The template is a score view of the concert band. There is no established key (well, C by default), so you have the freedom to change to a different key if you so desire. Please refer to the link on instrument ranges if you are unsure how high or low you should write for a given instrument.

Instrument Ranges for Reference

I would like to use these examples that you write for sight-reading with the band. Perhaps we can try some of these out before the end of the school year and you , as composers, can be there for the performances.

Check out some published scores to get a sense of what a completed score for band might look like.

Sample Scores

Transposition Follow-up Work

You have all received feedback on your initial work on transposition. Please review those notes in Kaizena and apply what you learned in the following examples...

Transposition II

Please submit this follow-up work to Kaizena in the box labeled Transposition II

Friday, May 29, 2015

A Little Transposition Work

Follow the link to a PDF with various melodies written for a number of different instruments.
Your job will be to use the correct transposition for each melody to bring it to either concert pitch or the correct pitch for the indicated instrument.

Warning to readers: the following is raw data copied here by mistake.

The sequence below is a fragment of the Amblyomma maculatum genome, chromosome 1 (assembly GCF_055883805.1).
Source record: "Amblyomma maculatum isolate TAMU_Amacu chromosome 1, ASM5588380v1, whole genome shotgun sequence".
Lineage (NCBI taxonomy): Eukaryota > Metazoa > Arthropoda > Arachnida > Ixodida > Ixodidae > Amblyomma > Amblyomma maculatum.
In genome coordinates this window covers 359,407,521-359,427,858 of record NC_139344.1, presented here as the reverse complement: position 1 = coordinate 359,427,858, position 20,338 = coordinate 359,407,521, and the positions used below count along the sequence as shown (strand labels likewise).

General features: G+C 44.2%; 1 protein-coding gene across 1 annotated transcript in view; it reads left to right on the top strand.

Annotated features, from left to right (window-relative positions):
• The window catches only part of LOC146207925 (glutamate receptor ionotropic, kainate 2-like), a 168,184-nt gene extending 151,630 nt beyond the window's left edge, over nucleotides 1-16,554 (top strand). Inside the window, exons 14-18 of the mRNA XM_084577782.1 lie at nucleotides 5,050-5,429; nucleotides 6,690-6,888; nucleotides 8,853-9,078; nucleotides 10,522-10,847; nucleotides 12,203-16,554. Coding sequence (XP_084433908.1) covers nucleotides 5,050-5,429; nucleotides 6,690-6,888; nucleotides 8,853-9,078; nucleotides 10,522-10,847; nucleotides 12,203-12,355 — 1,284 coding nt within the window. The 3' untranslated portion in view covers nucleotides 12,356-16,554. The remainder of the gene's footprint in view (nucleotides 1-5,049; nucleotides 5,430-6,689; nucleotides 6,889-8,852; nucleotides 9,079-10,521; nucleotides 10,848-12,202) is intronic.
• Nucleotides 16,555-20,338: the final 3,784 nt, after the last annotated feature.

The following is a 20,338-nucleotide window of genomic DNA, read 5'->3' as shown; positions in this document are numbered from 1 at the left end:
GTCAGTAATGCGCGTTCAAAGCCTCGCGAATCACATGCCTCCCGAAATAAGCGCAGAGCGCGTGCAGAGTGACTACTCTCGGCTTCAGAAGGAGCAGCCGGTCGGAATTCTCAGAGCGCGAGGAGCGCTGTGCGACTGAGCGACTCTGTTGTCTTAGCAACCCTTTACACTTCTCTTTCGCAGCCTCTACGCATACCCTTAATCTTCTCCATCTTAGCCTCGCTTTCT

Once completed, please submit your work to Kaizena and the box labeled "Transposition"

Thank You

Thursday, May 28, 2015


Transposition in music is simply the act of changing the key of an existing piece of music or musical passage. When dealing with band and orchestral instruments we have some issues we need to address...

Take a look at this screen shot of a typical concert band score:

Does anything jump out at you when you look at what is going on in the score?
You are seeing flutes, oboes, clarinets, trumpets, alto saxes, etc. all playing together but something is not quite the same between them.

Do you notice how even though they are all playing the same piece, they are not all in the same key?

This brings us to the topic of instrumental transposition. This topic is often confusing and difficult to explain clearly. I have collected a few resources that you would be well advised to read through to see if you can make sense out of this concept.

Why do some Instruments Transpose- Bret Pimentel

Wikipedia entry about instrumental transposition

Chart of instrumental transpositions

You can spend a lot of time debating the pros and cons of instrumental transposition. The bottom line is that it exists and we as theoreticians and/or composers have to be aware of it and deal with it.

For me the advantage of transposing instruments is illustrated by woodwind players who double or triple on various instruments. Thanks to transposition an alto saxophone player need only learn one set of fingerings to play any of the family of saxophones, even though they are in different keys.


In the above example, the top line represents the sounding melody (often called "Concert Pitch"). This line is not transposed. This is the line a guitarist, flautist, pianist, violinist would read because those instruments are non-transposing.

The second line is the transposed part for an alto saxophone. Because the alto sax is a transposing instrument (it is in Eb), it has to read a transposed part in order to sound the concert pitch. The transposition for Alto sax is a M6. That is why in order to sound a Bb, the alto saxophone has to read and play the G note a M6 higher.